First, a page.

In what may be a historic first for both the legal profession and online social networking, lawyers in Australia convinced a judge to allow them to serve legal documents on a couple using the social network Facebook after failing to serve the documents in person.
The Australian couple had defaulted on their mortgage and have now been served legally binding court papers through the Facebook social network.
Attorney Mark McCormack thought up the Facebook plan after it became obvious that the couple was intentionally avoiding being served with the legal papers.
The couple had failed to respond to numerous emails from McCormack’s law firm and missed a court appearance on Oct 3.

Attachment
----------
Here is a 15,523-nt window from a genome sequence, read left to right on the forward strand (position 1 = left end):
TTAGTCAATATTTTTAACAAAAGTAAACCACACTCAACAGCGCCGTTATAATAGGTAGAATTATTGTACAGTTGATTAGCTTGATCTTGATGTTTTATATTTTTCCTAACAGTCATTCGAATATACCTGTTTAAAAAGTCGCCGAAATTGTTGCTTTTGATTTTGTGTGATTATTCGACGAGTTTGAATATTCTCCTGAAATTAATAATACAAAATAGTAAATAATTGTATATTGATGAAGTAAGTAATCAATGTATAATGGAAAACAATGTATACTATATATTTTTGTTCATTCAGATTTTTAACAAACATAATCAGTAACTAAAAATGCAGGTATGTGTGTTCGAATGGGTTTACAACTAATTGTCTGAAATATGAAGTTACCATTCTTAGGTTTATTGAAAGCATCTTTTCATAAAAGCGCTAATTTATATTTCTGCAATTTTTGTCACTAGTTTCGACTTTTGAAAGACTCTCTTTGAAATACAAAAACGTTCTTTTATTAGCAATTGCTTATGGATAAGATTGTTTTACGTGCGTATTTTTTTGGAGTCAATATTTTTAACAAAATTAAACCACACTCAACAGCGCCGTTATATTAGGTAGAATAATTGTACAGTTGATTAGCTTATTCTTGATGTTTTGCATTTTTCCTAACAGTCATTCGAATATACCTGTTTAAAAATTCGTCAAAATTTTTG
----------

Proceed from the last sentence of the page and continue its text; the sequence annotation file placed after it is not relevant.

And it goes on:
McCormack stated that the couple had basically “vanished”, so he looked to Facebook as a viable alternative to traditional process serving methods.
McCormack said: “It’s somewhat novel. We don’t know of any other lawyer who has used Facebook in this way.”
McCormack also said that he believes there was no other way to find the couple, noting: “They weren’t available at their residence. They no longer worked at the place given in some documents as the last place of their employment.”
The Facebook profiles showed the couples’ birth dates, email addresses and friend lists.
The personal information found on their Facebook profiles was enough to convince the court that Facebook was a legally viable method for contacting the defendants.
However, in giving permission to use the Facebook site, the judge required that the legal documents be sent via private email so that other Facebook users could not read the contents of the papers.
Courts have previously allowed judgements to be sent by email, but it is not known if Facebook or any other social networks have been used for this type of process serving.
The Facebook social network currently has more than 140 million users.